A funny thing happens every year in the middle of March…65 college teams tip off their tournament believing that “this is the year” and before even a pitch is thrown, one baseball team is already proclaiming that they’re going to “wait ‘til next year”.
Why is there such blind optimism among the college ranks (I’m specifically looking your way Northern Iowa and Cornell) and pessimism among the pros?
Could it be the pressures to succeed, the folly of youth or the fact that the Cubs have to square off against Albert Pujols fifteen times this season?
As you ponder that…here’s your NATIONAL LEAGUE CENTRAL.
Last season, Chicago's Central division rival Houston Astros had three players top 300 home runs for their career. This year, the Cubs are in the same position by having Derrek Lee (293), Alfonso Soriano (290) and Aramis Ramirez (264) all within shouting distance of the milestone.
Ramirez is the longshot given the shoulder injury that plagued him for most of 2009, but at only 31…it is worth mentioning that only the afore mentioned Pujols and Adam Dunn are younger and have hit more.
In the dugout, skipper Lou Pinella is 16 wins away from becoming only the fourteenth manager with more than 1800 victories. And of the ten Hall-eligible managers ahead of him on the list, only one (Gene Mauch) is not enshrined in Cooperstown.
For a lot of teams, it takes a former player getting voted into the Hall of Fame to get their number retired. One look at their foul poles and you’ll realize, that, for the Cubs…they have no such policy.
That being said, would it be too much to ask that the Cubs FINALLY hoist Andre Dawson’s number 8 up alongside the six former Cubs that have their numbers retired.
I realize that the guy isn’t going into the Hall as a member of the “Loveable Losers” (you can read the reasons why he should HERE), but that wasn’t his choice. The Northside loves the Hawk and he loves the Northside…retire his number.
20 years ago, the Reds sweep the heavily favored Oakland A’s in the World Series. In the years since, they’ve made one playoff appearance and have finished at .500 or better only three times.
Unfortunately this season isn’t appearing to look at brighter.
Provided he can stay healthy (easier said than done), Scott Rolen is 17 home runs away from 300. Sure the third baseman’s best years are behind him, but 17 home runs is not out of the picture.
If you look close enough when Houston takes the field this season, you’ll notice a patch commemorating the team’s 45 years as the Astros. Their moniker prior to becoming the ‘stros…the Colt .45s?
About the only milestone Houston has going for it is Roy Oswalt’s countdown to 300 wins. With 13 more…he’ll be half way there!
Quietly, reliever Trevor Hoffman is still out there putting up great numbers. After being left for dead following the 2008 season (really San Diego…releasing Hoffman by fax?), the future first ballot Hall of Famer took to the hill in Milwaukee and put together one of his top four or five seasons.
A couple of years ago, Hoffman became the first closer to reach 500 saves. By the time the rest of us celebrate Memorial Day, he’ll have already become the first to 600.
After taking 2009 off, outfielder Jim Edmonds is competing for a job with the Brewers. Should the eight-time Gold Glove winner make his way north to Milwaukee, he’ll add to his 382 home runs.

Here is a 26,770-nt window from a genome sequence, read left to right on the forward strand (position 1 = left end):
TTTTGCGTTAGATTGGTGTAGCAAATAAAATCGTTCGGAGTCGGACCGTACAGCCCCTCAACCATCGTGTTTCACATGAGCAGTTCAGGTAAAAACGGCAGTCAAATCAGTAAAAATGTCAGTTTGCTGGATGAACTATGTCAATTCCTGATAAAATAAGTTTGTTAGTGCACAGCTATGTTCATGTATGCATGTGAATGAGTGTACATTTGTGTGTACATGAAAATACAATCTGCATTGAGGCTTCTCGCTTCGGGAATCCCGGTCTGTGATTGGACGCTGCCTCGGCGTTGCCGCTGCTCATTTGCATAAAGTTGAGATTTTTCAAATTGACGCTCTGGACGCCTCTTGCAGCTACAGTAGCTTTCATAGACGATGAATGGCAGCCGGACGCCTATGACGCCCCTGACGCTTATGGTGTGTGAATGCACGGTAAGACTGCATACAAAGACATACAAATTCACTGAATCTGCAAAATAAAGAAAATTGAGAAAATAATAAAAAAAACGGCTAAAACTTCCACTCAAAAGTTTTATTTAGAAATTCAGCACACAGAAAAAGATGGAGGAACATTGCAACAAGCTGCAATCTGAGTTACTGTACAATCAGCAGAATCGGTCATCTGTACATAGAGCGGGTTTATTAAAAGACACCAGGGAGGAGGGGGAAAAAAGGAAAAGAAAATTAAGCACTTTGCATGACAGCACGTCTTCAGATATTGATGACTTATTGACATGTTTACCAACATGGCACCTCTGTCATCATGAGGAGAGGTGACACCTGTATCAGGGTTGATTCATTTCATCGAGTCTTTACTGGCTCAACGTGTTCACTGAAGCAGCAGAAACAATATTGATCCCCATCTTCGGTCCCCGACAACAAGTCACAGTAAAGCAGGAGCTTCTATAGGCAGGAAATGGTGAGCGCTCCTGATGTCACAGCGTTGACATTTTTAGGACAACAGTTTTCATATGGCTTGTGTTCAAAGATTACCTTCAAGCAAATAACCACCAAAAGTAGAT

Now, I’m not suggesting that 400 home runs is the new 500 (let’s face it, 600 is going to be)…but 400 home runs IS important. With 18 homers, Edmonds will be sitting at 46th all-time, having jumped over such notable as Johnny Bench (389), Dale Murphy (398) and Al Kaline (399) in the process
In this, their tenth year at PNC Park, the Pirates will celebrate the 50th anniversary of Bill Mazeroski’s game winning home run in Game 7 of the 1960 World Series by unveiling a statue outside their ballpark.
After that, the only thing Bucs fans have to cheer about is the possibility of their teams breaking their already record streak of 17 consecutive losing seasons.
Unfortunately, that is about as likely as third-year skipper John Russell making it to his fourth year at the helm of the Pirates.
ST. LOUIS CARDINALS
St. Louis has turned into one of those teams where all of their potential milestones could get overlooked because of the achievements of one man.
So before we get lost in the majesty that is Albert Pujols…let’s look at the only other Redbirds worth mentioning.
Skipper Tony LaRussa is first among all active managers with 2552 victories. All-time, he’s third…211 behind John McGraw.
Alright…so, here’s what we can look forward to from Pujols this season.
“Prince Albert” starts 2010 with 366 home runs. Should he get those 34 and reach 400 by the end of this season, he’ll be the youngest National Leaguer to reach the milestone (30 years old) and second youngest overall after Alex Rodriguez who was a couple of months shy of his 30th birthday when he belted his.
Now, assuming Pujols gets 30 or more home runs, 100 RBI and hits better than .300 (something he’s done in each of his nine seasons so far), he’ll not only be the only cat to start his career with ten straight seasons with those numbers, but also…he’ll be the only player to have done it in ten straight seasons in a row.
Should he get 40 or more home runs and 40 or more doubles this season, it’ll be a record fourth time he achieved the feat. Last season, he tied Lou Gehrig as the only player to have done it three times.
And should Pujols do all the above and take home another National League MVP award, he’ll be only one of two players (Barry Bonds has seven) to be named his league’s best more than three times.
It’s safe to call this guy the best in the game, right?
The American League Central is up next. Feel free to go back and check out the American League East HERE.